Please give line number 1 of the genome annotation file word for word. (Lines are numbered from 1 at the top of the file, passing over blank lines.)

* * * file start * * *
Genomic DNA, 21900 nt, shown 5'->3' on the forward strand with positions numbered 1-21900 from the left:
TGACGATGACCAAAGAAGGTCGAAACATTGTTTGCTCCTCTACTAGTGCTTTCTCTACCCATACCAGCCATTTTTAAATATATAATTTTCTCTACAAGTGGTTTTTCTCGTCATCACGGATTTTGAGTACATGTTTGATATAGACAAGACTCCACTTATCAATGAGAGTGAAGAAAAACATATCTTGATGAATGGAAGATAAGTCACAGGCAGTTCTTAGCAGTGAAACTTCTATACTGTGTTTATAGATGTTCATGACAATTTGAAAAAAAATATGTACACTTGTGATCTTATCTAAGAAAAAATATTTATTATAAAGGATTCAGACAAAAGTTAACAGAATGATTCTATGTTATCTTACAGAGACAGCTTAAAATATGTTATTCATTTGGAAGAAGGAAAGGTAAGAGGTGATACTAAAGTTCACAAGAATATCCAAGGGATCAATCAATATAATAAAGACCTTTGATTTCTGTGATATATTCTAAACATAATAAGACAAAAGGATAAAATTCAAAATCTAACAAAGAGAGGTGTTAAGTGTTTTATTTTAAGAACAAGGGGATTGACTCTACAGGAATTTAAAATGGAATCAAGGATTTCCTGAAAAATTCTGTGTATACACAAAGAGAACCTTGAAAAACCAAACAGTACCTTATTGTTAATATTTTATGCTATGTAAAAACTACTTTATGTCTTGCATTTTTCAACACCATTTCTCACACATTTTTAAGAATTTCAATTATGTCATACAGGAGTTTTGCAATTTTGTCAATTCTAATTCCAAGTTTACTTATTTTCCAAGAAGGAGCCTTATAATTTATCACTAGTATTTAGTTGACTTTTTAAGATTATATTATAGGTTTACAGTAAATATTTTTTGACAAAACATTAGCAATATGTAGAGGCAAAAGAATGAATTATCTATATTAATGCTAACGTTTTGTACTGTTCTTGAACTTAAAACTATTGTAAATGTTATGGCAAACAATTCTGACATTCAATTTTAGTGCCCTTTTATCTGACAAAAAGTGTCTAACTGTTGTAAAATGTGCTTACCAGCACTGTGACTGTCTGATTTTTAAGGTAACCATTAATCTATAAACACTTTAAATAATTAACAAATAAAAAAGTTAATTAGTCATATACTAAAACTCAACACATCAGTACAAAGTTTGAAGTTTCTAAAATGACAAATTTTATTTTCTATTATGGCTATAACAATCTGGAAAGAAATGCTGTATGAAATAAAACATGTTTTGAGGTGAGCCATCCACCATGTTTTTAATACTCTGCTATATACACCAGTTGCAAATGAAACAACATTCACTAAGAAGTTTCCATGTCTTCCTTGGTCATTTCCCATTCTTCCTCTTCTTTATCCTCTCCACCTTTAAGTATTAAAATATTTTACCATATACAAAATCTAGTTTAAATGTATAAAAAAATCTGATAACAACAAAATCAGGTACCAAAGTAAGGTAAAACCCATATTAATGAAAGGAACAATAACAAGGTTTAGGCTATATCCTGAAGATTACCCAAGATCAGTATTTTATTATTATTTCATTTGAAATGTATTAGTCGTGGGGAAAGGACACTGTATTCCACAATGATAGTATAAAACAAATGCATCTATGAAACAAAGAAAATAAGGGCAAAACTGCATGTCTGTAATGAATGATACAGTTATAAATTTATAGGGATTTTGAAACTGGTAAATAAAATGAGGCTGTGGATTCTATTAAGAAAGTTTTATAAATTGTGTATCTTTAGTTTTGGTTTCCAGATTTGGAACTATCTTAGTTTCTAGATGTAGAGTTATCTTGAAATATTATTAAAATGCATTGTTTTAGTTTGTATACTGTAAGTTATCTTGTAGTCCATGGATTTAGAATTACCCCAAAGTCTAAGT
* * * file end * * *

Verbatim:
Genomic DNA, 21900 nt, shown 5'->3' on the forward strand with positions numbered 1-21900 from the left: